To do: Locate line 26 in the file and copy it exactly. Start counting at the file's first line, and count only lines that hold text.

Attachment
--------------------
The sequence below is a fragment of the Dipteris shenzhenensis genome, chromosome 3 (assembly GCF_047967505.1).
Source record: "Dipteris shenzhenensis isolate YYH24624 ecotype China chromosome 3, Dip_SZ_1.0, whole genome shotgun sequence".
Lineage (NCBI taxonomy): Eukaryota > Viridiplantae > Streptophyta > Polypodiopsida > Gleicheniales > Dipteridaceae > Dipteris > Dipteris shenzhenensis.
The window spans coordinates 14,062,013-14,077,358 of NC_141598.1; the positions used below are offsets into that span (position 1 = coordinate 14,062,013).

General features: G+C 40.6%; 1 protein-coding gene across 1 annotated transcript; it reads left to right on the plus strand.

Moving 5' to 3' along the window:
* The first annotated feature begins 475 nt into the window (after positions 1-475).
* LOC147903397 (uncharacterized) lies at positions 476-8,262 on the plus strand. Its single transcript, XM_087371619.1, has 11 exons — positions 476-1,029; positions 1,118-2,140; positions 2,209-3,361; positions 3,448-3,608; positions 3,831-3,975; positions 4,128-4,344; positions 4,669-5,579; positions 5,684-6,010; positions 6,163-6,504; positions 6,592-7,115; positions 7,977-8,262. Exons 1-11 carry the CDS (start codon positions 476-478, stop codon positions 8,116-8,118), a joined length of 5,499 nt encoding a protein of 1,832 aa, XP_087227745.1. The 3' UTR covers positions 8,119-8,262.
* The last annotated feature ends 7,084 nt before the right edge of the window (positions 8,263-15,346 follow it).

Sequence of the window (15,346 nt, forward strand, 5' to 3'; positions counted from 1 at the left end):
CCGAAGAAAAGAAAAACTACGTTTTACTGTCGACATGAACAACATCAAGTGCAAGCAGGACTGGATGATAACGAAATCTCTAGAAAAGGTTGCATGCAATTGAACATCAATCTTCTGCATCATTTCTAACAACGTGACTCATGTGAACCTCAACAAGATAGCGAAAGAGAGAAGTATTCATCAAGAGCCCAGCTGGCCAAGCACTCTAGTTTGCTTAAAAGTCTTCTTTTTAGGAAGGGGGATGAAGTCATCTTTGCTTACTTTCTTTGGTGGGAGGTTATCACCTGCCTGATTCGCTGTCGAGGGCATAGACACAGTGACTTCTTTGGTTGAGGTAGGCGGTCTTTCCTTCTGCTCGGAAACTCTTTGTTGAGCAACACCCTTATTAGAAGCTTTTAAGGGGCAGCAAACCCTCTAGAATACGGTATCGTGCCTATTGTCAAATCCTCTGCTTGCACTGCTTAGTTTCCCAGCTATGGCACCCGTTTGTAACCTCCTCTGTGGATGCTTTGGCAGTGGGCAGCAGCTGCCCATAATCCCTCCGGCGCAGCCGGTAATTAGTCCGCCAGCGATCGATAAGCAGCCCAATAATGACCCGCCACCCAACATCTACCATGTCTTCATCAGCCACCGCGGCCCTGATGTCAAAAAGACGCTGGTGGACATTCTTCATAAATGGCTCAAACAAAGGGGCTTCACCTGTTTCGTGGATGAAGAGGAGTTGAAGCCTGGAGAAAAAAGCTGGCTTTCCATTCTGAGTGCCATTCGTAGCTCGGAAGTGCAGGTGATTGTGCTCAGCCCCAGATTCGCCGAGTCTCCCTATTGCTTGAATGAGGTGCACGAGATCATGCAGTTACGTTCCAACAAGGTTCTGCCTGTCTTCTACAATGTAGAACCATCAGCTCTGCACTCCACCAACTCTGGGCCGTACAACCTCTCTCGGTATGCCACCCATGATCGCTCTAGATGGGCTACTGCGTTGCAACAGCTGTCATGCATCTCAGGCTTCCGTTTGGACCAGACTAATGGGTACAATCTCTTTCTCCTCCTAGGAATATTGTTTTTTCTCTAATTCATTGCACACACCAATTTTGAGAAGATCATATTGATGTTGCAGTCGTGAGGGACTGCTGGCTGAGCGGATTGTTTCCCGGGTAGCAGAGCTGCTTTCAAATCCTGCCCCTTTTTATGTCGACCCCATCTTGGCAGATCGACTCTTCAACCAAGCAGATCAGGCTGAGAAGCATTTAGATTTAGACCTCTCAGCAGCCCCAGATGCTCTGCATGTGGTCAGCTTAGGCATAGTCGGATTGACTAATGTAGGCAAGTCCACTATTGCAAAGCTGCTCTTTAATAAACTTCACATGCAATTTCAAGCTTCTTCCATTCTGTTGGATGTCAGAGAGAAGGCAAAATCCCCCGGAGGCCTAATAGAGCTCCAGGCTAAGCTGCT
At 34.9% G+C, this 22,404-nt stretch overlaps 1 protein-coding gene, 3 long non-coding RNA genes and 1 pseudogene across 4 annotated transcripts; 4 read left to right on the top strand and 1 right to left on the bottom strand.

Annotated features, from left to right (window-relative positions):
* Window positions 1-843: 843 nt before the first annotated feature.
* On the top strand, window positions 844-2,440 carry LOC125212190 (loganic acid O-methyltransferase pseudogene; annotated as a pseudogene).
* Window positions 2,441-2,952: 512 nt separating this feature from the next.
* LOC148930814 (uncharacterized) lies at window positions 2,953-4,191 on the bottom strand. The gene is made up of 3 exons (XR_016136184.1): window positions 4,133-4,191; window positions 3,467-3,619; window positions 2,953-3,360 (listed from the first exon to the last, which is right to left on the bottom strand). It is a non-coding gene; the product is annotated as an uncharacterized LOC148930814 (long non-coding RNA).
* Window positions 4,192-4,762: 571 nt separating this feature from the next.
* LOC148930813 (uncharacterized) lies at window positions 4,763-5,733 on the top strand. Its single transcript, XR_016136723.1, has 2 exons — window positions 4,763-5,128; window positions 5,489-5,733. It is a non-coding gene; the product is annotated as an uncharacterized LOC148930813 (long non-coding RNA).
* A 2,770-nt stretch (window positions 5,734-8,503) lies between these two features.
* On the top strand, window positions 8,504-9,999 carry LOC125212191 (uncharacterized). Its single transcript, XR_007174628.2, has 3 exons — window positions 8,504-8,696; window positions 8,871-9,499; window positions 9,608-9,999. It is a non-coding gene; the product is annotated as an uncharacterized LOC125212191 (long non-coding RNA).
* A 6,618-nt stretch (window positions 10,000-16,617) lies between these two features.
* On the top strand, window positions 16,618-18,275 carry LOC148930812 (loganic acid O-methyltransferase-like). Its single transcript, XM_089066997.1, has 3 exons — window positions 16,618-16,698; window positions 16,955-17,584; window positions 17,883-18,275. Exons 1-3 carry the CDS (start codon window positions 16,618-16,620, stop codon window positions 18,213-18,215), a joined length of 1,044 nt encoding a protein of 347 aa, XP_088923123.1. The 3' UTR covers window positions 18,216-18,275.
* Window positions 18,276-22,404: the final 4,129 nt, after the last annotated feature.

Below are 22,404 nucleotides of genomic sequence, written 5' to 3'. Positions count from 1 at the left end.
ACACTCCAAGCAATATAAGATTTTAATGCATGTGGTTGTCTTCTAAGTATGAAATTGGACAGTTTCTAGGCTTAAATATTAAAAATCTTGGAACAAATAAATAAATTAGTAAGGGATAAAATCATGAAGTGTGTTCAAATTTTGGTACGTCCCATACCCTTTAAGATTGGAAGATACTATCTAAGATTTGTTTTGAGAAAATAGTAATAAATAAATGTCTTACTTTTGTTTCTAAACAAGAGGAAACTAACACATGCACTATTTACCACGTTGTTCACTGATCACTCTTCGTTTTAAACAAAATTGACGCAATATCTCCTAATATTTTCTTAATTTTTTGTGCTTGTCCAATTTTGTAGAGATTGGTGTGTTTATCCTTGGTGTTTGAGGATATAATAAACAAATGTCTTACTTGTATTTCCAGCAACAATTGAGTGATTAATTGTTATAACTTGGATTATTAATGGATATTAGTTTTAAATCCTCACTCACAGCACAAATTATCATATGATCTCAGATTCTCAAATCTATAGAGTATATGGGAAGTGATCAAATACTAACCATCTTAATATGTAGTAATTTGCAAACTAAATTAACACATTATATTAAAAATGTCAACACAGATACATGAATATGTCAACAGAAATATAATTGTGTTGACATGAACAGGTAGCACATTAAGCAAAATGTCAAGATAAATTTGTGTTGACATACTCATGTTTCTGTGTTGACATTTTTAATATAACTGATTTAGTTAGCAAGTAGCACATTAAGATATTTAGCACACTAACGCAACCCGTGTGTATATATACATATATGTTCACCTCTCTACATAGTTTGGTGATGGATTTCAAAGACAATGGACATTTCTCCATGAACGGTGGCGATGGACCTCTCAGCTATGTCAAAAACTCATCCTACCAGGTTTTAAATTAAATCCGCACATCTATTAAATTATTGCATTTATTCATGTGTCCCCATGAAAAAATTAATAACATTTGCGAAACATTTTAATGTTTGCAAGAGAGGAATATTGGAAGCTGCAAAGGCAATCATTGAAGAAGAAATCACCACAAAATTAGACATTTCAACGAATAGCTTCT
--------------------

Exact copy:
ACACTCCAAGCAATATAAGATTTTAATGCATGTGGTTGTCTTCTAAGTATGAAATTGGACAGTTTCTAGGCTTAAATATTAAAAATCTTGGAACAAATAAATAAATTAGTAAGGGATAAAATCATGAAGTGTGTTCAAATTTTGGTACGTCCCATACCCTTTAAGATTGGAAGATACTATCTAAGATTTGTTTTGAGAAAATAGTAATAAATAAATGTCTTACTTTTGTTTCTAAACAAGAGGAAACTAACACATGCACTATTTACCACGTTGTTCACTGATCACTCTTCGTTTTAAACAAAATTGACGCAATATCTCCTAATATTTTCTTAATTTTTTGTGCTTGTCCAATTTTGTAGAGATTGGTGTGTTTATCCTTGGTGTTTGAGGATATAATAAACAAATGTCTTACTTGTATTTCCAGCAACAATTGAGTGATTAATTGTTATAACTTGGATTATTAATGGATATTAGTTTTAAATCCTCACTCACAGCACAAATTATCATATGATCTCAGATTCTCAAATCTATAGAGTATATGGGAAGTGATCAAATACTAACCATCTTAATATGTAGTAATTTGCAAACTAAATTAACACATTATATTAAAAATGTCAACACAGATACATGAATATGTCAACAGAAATATAATTGTGTTGACATGAACAGGTAGCACATTAAGCAAAATGTCAAGATAAATTTGTGTTGACATACTCATGTTTCTGTGTTGACATTTTTAATATAACTGATTTAGTTAGCAAGTAGCACATTAAGATATTTAGCACACTAACGCAACCCGTGTGTATATATACATATATGTTCACCTCTCTACATAGTTTGGTGATGGATTTCAAAGACAATGGACATTTCTCCATGAACGGTGGCGATGGACCTCTCAGCTATGTCAAAAACTCATCCTACCAGGTTTTAAATTAAATCCGCACATCTATTAAATTATTGCATTTATTCATGTGTCCCCATGAAAAAATTAATAACATTTGCGAAACATTTTAATGTTTGCAAGAGAGGAATATTGGAAGCTGCAAAGGCAATCATTGAAGAAGAAATCACCACAAAATTAGACATTTCAACGAATAGCTTCT